So Christmas had a negative image for me, at least until I had children of my own and was beguiled by them into sampling some of the joys it can bring. They were perfectly aware that Christmas was not one of our festivals, but apart from not wanting them to feel deprived of something because of it, I also did not want them to have the same feelings about it as I had at their age. I still imposed the same annual prohibitions: “No, you cannot have a Christmas tree, not even a Hanukkah bush,” like a family we knew who lived in St. John’s Wood (they were American). “Yes, it’s OK for you to be a shepherd in the Nativity play,” though I was silently grateful that he had not been selected to play the part of the baby Jesus. Actually, I later understood that this child had not fully grasped the Christmas vocabulary when he showed me his handiwork from the kindergarten captioned, “Babby Cheeses in the mangul,” presumably the manger.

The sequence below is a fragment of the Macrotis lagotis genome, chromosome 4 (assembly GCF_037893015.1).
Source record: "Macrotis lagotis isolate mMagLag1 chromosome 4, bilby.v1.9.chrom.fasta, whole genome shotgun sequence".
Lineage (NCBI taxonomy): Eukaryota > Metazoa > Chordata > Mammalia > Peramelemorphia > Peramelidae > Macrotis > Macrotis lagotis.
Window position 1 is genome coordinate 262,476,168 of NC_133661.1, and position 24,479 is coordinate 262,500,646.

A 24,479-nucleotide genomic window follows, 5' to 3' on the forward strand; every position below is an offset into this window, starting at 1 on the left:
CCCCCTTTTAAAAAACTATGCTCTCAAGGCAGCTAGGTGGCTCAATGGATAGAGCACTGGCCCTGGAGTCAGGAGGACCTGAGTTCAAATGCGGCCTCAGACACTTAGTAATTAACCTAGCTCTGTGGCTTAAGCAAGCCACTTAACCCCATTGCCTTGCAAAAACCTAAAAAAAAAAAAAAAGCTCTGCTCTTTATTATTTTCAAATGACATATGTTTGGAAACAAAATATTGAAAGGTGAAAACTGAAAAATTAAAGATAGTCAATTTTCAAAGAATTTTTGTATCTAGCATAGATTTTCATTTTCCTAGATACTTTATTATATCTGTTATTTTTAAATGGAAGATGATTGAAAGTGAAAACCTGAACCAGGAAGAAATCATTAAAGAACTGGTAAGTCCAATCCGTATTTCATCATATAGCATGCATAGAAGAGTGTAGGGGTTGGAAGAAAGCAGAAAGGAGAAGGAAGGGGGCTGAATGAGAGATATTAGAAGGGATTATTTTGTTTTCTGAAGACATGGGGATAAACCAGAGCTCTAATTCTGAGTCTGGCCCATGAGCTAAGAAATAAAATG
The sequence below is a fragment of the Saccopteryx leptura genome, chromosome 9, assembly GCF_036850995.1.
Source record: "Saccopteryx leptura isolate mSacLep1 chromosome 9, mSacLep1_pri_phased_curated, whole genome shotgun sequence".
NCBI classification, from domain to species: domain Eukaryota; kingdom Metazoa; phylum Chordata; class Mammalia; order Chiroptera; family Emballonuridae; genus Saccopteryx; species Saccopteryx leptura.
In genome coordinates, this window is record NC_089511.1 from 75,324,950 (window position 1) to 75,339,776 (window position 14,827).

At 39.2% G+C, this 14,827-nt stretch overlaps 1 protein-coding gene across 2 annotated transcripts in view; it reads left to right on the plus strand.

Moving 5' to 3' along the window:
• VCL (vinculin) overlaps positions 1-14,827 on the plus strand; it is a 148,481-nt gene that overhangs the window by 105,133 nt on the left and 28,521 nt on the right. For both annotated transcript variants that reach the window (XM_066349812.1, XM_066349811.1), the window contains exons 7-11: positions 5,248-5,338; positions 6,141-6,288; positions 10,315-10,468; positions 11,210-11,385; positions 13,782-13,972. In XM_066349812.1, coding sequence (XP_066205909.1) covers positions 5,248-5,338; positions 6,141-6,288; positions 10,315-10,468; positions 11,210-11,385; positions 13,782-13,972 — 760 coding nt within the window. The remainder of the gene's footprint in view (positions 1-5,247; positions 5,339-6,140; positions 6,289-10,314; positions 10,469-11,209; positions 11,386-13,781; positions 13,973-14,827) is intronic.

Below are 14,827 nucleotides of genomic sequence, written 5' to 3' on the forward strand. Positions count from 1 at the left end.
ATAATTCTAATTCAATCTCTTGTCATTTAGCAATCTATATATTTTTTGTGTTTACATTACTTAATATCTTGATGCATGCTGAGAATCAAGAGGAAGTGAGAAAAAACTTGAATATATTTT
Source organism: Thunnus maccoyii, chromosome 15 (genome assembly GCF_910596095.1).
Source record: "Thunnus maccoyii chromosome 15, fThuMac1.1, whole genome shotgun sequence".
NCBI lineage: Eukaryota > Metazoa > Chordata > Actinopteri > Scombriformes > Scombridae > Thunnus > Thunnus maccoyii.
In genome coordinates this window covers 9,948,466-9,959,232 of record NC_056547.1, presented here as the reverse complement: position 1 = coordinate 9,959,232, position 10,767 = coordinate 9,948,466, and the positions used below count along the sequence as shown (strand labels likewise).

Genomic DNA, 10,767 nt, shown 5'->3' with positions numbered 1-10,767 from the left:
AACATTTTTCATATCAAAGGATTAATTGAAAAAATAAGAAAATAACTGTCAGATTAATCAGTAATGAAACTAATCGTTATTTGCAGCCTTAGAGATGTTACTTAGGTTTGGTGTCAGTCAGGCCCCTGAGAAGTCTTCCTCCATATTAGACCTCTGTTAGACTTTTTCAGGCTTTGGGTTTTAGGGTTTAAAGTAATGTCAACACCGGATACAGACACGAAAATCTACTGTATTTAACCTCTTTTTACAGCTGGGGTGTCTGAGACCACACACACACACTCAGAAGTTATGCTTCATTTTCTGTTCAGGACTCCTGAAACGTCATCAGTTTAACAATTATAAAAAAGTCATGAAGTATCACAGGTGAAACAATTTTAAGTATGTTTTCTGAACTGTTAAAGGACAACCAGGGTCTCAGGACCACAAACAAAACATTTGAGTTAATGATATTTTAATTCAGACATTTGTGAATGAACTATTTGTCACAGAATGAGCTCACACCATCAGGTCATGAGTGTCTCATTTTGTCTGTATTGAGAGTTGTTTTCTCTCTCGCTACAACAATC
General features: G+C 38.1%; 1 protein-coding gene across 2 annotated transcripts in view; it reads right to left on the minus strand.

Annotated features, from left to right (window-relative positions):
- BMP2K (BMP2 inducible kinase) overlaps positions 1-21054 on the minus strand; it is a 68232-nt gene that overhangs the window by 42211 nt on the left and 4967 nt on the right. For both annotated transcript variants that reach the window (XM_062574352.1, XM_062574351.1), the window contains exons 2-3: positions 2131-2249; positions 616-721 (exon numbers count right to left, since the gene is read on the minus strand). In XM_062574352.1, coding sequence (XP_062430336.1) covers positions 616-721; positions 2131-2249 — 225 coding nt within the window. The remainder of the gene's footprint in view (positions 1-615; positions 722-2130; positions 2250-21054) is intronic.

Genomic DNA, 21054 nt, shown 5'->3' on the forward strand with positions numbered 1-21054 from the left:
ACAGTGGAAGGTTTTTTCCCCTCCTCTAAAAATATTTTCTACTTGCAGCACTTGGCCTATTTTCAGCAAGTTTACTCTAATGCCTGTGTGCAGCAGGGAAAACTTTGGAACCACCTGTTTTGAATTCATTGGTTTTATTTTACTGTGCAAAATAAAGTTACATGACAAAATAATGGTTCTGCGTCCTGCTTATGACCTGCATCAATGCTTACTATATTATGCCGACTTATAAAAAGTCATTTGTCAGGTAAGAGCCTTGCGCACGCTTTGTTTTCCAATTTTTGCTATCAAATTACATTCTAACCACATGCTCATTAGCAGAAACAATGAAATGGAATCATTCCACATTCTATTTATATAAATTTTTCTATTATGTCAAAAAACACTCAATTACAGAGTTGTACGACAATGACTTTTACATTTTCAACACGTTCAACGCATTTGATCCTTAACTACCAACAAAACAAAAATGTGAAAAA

As a family, we enjoyed the whole Hanukkah/Christmas period and, very occasionally, the first night of Hanukkah would fall on Christmas Day, so there would be presents galore without the necessity of inventing, as our non-Jewish neighbors did, a character who, pulled by a reindeer on a sleigh, miraculously delivered gifts by means of their chimney, to children all over the world. Outings were arranged to look at the lights, which had started to appear toward the end of October, all down Oxford Street and Regent’s Street to Piccadilly Circus. The special Christmas shows were chosen by democratic vote (excepting my veto on anything resembling a pantomime) with “Sooty and his Friends” (a TV-inspired puppet show) coming in favorite years after I was hoping the kids had grown out of it. There would be Christmas concerts at the Royal Albert Hall and the Barbican and television could be relied upon to provide family favorites year after year, with the highlight being the Queen’s speech on Christmas Day, when we would all have a guess about what things she would talk about and what she may leave out.